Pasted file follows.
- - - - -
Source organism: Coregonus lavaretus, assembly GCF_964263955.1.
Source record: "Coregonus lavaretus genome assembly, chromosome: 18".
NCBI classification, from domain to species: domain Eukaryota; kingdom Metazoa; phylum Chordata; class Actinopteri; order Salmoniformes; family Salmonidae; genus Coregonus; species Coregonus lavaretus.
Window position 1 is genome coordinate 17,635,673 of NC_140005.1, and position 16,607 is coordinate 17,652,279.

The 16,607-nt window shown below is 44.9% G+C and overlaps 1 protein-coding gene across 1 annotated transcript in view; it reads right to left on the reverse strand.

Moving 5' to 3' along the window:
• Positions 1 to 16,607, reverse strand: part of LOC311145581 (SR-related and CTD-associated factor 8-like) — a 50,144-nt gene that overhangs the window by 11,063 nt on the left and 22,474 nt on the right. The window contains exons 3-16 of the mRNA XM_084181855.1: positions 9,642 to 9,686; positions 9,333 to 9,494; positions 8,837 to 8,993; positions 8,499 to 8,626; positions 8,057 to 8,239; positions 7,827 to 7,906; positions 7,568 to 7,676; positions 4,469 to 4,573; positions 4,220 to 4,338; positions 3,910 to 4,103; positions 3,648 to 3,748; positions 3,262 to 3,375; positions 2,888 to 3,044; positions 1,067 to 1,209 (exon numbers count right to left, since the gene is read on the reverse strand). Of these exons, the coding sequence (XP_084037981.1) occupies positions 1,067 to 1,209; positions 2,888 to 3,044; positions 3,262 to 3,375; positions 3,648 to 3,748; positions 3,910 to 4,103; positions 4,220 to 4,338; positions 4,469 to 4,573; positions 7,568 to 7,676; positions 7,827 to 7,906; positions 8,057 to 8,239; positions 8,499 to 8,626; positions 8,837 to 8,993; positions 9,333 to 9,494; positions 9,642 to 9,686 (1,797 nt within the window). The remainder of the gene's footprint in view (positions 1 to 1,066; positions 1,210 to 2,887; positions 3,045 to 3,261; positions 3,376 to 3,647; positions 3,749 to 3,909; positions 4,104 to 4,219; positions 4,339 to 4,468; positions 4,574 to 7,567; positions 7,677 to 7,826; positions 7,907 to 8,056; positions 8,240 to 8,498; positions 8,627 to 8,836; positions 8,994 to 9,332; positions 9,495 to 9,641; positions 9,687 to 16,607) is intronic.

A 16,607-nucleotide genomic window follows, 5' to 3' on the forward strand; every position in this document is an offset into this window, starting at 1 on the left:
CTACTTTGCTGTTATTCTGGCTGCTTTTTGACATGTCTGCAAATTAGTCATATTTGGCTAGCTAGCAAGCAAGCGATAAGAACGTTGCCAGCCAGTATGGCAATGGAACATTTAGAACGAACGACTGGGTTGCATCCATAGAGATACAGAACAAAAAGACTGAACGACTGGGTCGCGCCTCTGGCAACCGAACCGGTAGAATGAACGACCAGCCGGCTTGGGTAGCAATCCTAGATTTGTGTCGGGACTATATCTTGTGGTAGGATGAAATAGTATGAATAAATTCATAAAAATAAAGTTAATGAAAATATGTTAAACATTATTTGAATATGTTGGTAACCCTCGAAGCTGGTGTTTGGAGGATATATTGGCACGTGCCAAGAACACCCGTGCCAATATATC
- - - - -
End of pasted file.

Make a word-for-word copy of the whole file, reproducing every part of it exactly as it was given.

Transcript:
Source organism: Coregonus lavaretus, assembly GCF_964263955.1.
Source record: "Coregonus lavaretus genome assembly, chromosome: 18".
NCBI classification, from domain to species: domain Eukaryota; kingdom Metazoa; phylum Chordata; class Actinopteri; order Salmoniformes; family Salmonidae; genus Coregonus; species Coregonus lavaretus.
Window position 1 is genome coordinate 17,635,673 of NC_140005.1, and position 16,607 is coordinate 17,652,279.

The 16,607-nt window shown below is 44.9% G+C and overlaps 1 protein-coding gene across 1 annotated transcript in view; it reads right to left on the reverse strand.

Moving 5' to 3' along the window:
• Positions 1 to 16,607, reverse strand: part of LOC311145581 (SR-related and CTD-associated factor 8-like) — a 50,144-nt gene that overhangs the window by 11,063 nt on the left and 22,474 nt on the right. The window contains exons 3-16 of the mRNA XM_084181855.1: positions 9,642 to 9,686; positions 9,333 to 9,494; positions 8,837 to 8,993; positions 8,499 to 8,626; positions 8,057 to 8,239; positions 7,827 to 7,906; positions 7,568 to 7,676; positions 4,469 to 4,573; positions 4,220 to 4,338; positions 3,910 to 4,103; positions 3,648 to 3,748; positions 3,262 to 3,375; positions 2,888 to 3,044; positions 1,067 to 1,209 (exon numbers count right to left, since the gene is read on the reverse strand). Of these exons, the coding sequence (XP_084037981.1) occupies positions 1,067 to 1,209; positions 2,888 to 3,044; positions 3,262 to 3,375; positions 3,648 to 3,748; positions 3,910 to 4,103; positions 4,220 to 4,338; positions 4,469 to 4,573; positions 7,568 to 7,676; positions 7,827 to 7,906; positions 8,057 to 8,239; positions 8,499 to 8,626; positions 8,837 to 8,993; positions 9,333 to 9,494; positions 9,642 to 9,686 (1,797 nt within the window). The remainder of the gene's footprint in view (positions 1 to 1,066; positions 1,210 to 2,887; positions 3,045 to 3,261; positions 3,376 to 3,647; positions 3,749 to 3,909; positions 4,104 to 4,219; positions 4,339 to 4,468; positions 4,574 to 7,567; positions 7,677 to 7,826; positions 7,907 to 8,056; positions 8,240 to 8,498; positions 8,627 to 8,836; positions 8,994 to 9,332; positions 9,495 to 9,641; positions 9,687 to 16,607) is intronic.

A 16,607-nucleotide genomic window follows, 5' to 3' on the forward strand; every position in this document is an offset into this window, starting at 1 on the left:
CTACTTTGCTGTTATTCTGGCTGCTTTTTGACATGTCTGCAAATTAGTCATATTTGGCTAGCTAGCAAGCAAGCGATAAGAACGTTGCCAGCCAGTATGGCAATGGAACATTTAGAACGAACGACTGGGTTGCATCCATAGAGATACAGAACAAAAAGACTGAACGACTGGGTCGCGCCTCTGGCAACCGAACCGGTAGAATGAACGACCAGCCGGCTTGGGTAGCAATCCTAGATTTGTGTCGGGACTATATCTTGTGGTAGGATGAAATAGTATGAATAAATTCATAAAAATAAAGTTAATGAAAATATGTTAAACATTATTTGAATATGTTGGTAACCCTCGAAGCTGGTGTTTGGAGGATATATTGGCACGTGCCAAGAACACCCGTGCCAATATATC